Before we go on I should say I am a massive fan of both Arsene Wenger and Sun Ra. Sun Ra is one of the most innovative, forward thinking, musicians and band leaders of all time. Ra kept a big band going to 40-50 years. He did this though a shoestring budget (at first), communal living, lectures on subjects that interested him and a love of music. The same can be said of Wenger (I can validate the communal living or lectures, but if he could he probably would). When the Premier league was (let’s not beat about the bush) going mental by paying silly money for players Wenger bought the players that he thought would be beneficial for the team without paying over the odds for them. Wenger has also brought in many regulations for his Arsenal team. The most striking is an anti-drinking policy during the season for his players. Ra was tee-total and imposed a drinking and drugs ban on his musicians. Some called playing with like the “Ra Jail” meaning that once you were in his band, you lived and breathed his music 100% sober. When you see some of the best free flowing attacking playing football. That’s Ra. When you see the team make 30+ touches before scoring. That’s Ra. When you see Wenger sitting on the bench then walk over to a player and speak calming about what needs to happen. That’s Ra. Now if only Wenger would start wearing Egyptian headgear and quoting about Isis and pyramids, he would truly be Sun Ra!



Captain Beefheart & His Magic Band – Trust Us (Take 6)



September 2014




The tour is over, but what a tour!!!!



The 2014 Tour de France should go down as a classic! From the first stage there were blood sweat and tears (maybe not in that order). I have never known a tour when so many of the favourites went out so quickly. To call it open was an understatement.



After the first week it was pretty safe to see who was going to win the yellow and green (save any more accidents or attacks), but who wins isn’t really all the tour is about. Each day is its own mini tour. Personally I love the breakaways and it always make me sad when they get caught, but when they don’t I’m ecstatic.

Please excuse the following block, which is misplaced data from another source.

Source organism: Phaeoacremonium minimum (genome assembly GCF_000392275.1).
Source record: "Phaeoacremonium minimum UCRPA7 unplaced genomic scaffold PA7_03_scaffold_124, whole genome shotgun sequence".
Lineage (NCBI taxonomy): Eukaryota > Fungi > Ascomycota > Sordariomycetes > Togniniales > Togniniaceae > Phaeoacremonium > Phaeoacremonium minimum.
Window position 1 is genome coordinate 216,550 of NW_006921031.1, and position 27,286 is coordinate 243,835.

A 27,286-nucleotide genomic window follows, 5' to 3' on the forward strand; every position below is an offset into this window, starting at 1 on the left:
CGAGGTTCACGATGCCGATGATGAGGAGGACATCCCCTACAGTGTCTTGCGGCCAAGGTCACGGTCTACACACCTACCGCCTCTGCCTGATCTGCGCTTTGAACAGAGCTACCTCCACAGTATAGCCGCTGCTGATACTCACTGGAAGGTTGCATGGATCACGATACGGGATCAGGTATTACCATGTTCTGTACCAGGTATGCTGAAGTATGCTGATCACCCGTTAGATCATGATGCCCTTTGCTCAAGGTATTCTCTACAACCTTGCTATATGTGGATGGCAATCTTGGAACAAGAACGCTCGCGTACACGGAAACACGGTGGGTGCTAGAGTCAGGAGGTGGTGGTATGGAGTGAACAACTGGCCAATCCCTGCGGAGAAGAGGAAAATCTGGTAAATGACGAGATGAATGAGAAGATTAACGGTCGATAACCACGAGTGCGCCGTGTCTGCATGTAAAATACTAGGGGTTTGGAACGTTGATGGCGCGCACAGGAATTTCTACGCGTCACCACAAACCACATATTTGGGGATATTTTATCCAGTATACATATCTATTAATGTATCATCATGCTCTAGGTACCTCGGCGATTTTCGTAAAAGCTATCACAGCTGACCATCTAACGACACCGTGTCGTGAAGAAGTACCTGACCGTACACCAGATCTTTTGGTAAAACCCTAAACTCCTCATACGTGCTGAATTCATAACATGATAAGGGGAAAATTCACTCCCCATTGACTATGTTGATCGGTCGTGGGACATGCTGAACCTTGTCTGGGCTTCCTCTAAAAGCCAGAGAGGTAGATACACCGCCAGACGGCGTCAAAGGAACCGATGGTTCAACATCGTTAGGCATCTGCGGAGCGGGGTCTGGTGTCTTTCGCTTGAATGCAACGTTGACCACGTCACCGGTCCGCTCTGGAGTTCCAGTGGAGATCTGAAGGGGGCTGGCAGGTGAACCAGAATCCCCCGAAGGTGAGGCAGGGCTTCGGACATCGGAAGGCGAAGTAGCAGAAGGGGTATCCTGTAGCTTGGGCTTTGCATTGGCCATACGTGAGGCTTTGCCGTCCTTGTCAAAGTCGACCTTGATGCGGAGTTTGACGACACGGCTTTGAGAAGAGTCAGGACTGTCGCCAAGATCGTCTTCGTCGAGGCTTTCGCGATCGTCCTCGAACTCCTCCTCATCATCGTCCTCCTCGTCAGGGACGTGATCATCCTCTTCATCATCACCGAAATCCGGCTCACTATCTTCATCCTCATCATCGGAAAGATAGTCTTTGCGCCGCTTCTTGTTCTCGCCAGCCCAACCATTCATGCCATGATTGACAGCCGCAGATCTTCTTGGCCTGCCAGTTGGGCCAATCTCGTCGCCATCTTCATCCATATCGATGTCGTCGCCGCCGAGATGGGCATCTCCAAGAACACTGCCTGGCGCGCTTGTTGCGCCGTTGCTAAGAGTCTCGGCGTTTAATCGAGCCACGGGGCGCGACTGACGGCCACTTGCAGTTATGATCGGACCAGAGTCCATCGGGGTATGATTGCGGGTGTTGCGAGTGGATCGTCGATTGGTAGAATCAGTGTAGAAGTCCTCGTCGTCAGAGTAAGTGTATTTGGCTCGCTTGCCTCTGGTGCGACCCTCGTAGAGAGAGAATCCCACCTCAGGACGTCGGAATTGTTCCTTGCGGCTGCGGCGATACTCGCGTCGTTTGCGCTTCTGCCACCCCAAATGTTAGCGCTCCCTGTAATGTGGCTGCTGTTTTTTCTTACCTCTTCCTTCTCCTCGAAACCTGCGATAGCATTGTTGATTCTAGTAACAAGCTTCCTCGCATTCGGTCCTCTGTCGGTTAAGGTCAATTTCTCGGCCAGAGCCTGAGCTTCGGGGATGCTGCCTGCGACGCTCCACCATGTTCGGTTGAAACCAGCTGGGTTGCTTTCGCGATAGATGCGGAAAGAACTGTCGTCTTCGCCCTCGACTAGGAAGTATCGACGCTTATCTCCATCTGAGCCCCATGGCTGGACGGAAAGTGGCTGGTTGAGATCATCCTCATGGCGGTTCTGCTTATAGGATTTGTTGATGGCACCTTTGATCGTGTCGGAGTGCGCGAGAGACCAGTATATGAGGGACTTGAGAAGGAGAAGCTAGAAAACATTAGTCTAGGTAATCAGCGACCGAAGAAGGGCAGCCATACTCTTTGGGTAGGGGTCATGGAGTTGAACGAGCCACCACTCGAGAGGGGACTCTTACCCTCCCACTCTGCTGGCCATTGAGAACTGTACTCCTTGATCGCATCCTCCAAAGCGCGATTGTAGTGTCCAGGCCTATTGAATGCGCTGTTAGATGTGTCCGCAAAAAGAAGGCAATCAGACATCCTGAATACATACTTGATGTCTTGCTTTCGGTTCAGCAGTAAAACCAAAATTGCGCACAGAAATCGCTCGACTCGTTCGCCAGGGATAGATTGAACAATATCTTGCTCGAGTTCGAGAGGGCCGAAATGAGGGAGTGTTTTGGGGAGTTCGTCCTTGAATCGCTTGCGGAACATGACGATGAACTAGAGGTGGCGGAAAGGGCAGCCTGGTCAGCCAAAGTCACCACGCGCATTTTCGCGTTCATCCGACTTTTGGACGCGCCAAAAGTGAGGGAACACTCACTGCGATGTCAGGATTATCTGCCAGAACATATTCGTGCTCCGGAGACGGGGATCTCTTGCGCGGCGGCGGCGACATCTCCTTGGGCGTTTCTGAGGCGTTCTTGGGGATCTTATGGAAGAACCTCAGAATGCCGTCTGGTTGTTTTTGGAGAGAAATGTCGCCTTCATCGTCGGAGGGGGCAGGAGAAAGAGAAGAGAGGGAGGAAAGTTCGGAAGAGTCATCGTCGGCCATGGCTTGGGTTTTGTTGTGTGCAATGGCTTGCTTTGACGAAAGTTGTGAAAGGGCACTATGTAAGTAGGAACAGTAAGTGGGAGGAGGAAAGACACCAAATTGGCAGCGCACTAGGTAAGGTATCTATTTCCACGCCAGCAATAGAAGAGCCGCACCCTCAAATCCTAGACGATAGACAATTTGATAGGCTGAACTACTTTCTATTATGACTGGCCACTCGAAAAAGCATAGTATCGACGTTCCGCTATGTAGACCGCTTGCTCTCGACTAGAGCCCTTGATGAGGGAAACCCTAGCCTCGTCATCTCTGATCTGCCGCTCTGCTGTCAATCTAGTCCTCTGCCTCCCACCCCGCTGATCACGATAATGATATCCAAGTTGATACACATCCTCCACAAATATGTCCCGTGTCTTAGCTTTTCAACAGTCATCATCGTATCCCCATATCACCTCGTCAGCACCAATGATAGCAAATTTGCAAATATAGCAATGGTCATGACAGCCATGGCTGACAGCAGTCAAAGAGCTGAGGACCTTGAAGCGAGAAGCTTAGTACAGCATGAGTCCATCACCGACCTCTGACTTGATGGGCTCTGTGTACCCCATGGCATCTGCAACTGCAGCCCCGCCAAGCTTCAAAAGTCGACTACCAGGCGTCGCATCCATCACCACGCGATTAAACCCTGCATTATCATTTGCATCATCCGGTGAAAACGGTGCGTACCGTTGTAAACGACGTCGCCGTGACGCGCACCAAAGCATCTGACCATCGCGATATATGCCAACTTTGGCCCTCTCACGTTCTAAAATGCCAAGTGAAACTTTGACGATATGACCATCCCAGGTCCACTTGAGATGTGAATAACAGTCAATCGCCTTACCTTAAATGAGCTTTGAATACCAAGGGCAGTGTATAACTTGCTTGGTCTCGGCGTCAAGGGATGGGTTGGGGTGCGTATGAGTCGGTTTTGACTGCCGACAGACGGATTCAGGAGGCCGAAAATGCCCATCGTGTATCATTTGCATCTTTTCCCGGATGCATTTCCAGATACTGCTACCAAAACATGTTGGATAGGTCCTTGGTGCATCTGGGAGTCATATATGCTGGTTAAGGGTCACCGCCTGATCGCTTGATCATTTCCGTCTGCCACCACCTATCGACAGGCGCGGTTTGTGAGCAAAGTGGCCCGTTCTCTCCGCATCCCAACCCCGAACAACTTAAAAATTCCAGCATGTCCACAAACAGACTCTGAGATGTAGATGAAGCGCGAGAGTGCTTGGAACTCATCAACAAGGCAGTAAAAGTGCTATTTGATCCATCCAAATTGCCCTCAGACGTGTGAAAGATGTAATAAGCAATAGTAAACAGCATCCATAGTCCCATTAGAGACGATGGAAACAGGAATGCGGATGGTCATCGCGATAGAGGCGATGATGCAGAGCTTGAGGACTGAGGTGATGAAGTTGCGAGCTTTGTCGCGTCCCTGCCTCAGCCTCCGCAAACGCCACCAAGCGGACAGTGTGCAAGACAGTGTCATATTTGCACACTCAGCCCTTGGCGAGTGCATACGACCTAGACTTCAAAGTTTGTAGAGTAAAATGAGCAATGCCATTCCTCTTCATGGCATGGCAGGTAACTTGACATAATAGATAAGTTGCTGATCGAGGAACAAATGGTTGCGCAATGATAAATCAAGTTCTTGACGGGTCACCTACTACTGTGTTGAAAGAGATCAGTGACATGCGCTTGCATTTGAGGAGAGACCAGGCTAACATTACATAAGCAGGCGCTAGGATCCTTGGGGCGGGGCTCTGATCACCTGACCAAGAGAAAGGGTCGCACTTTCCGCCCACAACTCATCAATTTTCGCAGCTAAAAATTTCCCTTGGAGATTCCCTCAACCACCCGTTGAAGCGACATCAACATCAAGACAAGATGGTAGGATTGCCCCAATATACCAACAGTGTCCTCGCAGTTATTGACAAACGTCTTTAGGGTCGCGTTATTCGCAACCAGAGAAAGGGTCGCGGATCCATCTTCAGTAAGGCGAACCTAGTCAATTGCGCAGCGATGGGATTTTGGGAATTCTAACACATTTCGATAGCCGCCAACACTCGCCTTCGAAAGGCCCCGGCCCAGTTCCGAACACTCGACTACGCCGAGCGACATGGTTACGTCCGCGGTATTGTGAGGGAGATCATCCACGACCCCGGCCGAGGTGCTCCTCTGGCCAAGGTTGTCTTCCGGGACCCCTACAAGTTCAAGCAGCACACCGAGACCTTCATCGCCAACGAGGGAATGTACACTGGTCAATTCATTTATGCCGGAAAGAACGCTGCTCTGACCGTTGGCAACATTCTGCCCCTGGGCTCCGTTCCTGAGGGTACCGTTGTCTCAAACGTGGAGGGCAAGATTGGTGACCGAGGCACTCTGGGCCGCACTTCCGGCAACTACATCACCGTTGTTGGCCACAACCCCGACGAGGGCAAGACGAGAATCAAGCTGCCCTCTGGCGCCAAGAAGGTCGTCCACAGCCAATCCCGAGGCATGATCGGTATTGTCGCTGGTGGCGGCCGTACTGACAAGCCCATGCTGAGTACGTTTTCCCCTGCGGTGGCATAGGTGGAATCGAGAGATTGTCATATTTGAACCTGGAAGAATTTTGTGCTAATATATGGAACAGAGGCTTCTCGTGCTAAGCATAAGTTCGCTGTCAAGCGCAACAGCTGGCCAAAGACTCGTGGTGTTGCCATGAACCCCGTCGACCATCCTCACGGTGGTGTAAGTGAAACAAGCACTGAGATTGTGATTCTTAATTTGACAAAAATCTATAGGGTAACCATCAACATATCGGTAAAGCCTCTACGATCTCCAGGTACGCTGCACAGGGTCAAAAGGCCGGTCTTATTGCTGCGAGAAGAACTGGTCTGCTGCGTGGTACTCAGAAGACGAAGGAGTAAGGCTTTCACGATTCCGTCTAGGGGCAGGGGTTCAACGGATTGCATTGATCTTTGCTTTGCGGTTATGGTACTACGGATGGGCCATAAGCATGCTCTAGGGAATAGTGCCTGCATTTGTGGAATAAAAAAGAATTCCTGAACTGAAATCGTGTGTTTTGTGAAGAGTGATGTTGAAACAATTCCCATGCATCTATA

In Vincenzo Nibali there is a true winner (as long as it turns out he’s clean). He has won all three Grand Tours. A feat that not every winner can say. Whether this will be the start of many tour titles will remain to be seen, but for now he can rest on his laurels. With Peter Sagan there is a sprinter who can climb mountains. I wonder if the time will come when he decides to go for the GC title. I think that if he does he will have to write off a whole season getting mentally and physically set for it. A friend thinks he could easily with yellow if he changed his mindset. I’m not so sure, but I’d love to see him try.



For now the tour is over, but in a little under a month my attentions will be sent to Spain where the Vuelta will take place (23/08/2014 – 14/09/2014). This year’s Vuelta looks set to be completely different from most years. A lot of the fallen tour riders have now set this as their ‘Must Win’ event. Let’s hope that they pull off a classic and get this race in everyone’s mind (and soul).




Kraftwerk-Tour de France



July 2014






The World Cup ends today, the winner is still unknown, but what is the best football song ever?



As the World Cup ends today I thought I’d come up with a different kind of blog. Today I have decided to come up with the best 10 football songs ever! I know that some of you won’t agree with the list, but I hope you enjoy the choices!


A worth mention should go to Scotland’s World Cup team in 1998. Del Amitri had the honours and this is what they did…





10. Los Ramblers-El Rock Del Mundial





Arguably the first ever football song, so it’s in at number 10 for that reason.



9. Baddiel and Skinner and The Lightning Seeds -3 Lions





First off I hate this song. It’s been overplayed and it isn’t actually that good when you get down to it.